The first are Idols of the Tribe--"man's sense is falsely asserted to be the standard of things." These are "inherent in human nature."
Second are Idols of the Den--besides the errors common to all humans, each individual has his or her own den "which intercepts and corrupts the light of nature, either from his own peculiar and singular disposition, or from his education and intercourse with others, or from his reading, and the authority acquired by those whom he reverences and admires, for from the different impressions produced on the mind."
Next are Idols of the Market--these are false ideas generated by our social interactions. Bacon emphasizes the role language plays: "words still manifestly force the understanding, throw everything into confusion, and lead mankind into vain an innumerable controversies and fallacies."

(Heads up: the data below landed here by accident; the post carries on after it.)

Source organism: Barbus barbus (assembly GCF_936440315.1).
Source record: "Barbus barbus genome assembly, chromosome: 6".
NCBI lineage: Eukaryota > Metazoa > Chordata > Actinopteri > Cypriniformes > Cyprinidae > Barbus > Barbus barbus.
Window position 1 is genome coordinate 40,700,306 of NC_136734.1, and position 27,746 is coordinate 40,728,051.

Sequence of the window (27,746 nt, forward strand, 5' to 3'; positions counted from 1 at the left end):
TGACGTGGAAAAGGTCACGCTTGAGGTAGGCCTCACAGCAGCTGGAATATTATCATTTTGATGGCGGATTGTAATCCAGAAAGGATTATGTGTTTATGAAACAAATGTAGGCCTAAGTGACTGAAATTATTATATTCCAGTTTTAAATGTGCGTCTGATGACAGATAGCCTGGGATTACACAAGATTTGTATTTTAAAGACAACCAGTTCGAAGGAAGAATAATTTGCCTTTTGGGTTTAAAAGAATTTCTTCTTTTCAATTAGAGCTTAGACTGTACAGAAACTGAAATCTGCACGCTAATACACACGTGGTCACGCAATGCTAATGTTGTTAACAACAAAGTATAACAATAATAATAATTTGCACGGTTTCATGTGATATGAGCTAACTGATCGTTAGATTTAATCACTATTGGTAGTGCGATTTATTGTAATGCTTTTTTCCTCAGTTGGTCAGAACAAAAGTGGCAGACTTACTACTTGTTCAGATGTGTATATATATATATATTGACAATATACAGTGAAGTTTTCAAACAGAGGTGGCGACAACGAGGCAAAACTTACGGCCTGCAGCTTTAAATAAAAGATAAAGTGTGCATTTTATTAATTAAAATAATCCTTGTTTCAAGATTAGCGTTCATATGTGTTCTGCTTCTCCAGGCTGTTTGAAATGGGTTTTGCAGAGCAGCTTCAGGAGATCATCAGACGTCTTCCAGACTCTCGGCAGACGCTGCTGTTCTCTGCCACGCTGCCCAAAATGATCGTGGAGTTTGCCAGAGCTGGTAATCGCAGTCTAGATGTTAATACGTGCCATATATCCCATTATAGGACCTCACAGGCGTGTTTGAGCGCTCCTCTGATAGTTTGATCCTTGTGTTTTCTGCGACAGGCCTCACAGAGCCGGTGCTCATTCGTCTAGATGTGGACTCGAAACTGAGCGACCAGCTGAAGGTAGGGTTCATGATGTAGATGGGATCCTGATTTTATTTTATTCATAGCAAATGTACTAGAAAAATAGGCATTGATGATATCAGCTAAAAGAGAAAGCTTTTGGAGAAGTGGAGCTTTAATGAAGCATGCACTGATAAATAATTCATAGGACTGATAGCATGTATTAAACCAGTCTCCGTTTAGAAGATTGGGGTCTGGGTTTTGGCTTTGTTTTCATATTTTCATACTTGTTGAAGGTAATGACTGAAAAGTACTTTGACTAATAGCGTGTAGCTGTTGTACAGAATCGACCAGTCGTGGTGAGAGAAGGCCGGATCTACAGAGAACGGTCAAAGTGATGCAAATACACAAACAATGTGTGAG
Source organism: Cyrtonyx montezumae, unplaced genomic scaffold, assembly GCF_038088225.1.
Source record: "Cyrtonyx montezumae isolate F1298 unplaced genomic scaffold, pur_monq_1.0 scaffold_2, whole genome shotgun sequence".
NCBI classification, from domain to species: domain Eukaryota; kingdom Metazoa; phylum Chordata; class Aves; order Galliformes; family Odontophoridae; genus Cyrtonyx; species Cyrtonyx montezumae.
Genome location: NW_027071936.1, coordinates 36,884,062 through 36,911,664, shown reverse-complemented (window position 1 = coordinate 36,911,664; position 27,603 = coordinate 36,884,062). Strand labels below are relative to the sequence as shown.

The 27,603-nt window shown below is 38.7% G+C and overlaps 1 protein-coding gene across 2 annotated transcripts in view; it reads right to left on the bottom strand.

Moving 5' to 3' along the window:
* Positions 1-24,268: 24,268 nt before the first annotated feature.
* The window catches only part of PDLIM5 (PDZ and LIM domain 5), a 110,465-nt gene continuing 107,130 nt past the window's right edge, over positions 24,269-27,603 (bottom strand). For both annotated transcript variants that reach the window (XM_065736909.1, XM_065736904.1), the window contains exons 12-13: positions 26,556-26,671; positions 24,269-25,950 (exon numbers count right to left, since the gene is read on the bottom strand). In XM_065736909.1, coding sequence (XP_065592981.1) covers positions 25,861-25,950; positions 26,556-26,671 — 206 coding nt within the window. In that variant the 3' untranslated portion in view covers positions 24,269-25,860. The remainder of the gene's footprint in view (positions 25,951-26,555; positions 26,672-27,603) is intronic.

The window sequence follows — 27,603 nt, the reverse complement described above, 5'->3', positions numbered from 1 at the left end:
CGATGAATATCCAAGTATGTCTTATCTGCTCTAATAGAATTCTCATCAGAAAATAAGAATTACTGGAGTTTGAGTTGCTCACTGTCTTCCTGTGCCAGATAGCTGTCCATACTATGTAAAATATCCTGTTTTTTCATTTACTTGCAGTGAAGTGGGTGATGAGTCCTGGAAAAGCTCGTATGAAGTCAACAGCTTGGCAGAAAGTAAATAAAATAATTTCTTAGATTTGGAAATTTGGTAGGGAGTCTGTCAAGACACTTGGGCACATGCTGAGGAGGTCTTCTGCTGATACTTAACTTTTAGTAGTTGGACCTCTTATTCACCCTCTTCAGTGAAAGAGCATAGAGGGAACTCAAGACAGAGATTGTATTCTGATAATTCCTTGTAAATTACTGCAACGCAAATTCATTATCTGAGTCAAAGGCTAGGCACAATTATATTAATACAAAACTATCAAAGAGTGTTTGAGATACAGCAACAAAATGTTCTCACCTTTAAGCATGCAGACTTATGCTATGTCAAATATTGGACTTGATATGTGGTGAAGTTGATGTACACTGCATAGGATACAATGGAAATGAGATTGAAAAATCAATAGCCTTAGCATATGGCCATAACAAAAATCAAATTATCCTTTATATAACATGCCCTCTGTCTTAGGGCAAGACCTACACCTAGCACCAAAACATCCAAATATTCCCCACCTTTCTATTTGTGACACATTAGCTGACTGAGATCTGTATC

Finally, there are Idols of the Theatre--these arise from "the various dogmas of peculiar systems of philosophy." Bacon wrote, "For we regard all the systems of philosophy hitherto received or imagined, as so many plays brought out and performed, creating fictitious and theatrical worlds." Wow! That sounds like someone writing in the 20th or 21st centuries.
What can rid us of these idols? "The formation of notions and axioms on the foundation of true induction is the only fitting remedy by which we can ward off and expel these idols."